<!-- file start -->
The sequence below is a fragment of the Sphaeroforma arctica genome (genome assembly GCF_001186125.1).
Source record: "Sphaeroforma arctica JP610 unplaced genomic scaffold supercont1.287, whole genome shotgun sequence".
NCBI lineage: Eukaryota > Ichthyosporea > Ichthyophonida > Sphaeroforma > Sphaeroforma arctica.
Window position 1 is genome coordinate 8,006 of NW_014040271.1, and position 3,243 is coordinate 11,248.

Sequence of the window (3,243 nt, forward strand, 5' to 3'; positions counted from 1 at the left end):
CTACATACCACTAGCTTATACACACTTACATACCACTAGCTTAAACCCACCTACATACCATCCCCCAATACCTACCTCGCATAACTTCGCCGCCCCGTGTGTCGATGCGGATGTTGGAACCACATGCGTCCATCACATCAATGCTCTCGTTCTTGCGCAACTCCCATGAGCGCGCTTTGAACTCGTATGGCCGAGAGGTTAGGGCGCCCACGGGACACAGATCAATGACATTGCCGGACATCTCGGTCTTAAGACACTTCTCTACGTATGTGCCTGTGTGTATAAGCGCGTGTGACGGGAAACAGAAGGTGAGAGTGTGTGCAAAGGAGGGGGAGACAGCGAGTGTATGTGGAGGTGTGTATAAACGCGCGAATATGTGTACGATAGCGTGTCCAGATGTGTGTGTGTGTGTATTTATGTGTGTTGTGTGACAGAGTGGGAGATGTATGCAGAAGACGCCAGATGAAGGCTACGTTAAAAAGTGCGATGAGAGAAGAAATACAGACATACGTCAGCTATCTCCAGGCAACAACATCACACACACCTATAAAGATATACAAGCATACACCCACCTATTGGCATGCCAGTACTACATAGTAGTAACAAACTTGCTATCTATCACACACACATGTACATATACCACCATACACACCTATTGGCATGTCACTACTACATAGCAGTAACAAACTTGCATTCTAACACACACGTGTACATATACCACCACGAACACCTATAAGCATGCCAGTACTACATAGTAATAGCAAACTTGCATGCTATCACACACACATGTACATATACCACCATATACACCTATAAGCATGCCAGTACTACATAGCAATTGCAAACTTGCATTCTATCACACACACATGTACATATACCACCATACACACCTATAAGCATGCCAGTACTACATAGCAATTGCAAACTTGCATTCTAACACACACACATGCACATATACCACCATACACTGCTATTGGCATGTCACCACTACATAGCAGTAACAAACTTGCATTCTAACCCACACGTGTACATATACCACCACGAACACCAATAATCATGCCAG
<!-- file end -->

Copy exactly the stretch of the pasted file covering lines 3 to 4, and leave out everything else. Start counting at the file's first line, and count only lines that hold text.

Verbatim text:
NCBI lineage: Eukaryota > Ichthyosporea > Ichthyophonida > Sphaeroforma > Sphaeroforma arctica.
Window position 1 is genome coordinate 8,006 of NW_014040271.1, and position 3,243 is coordinate 11,248.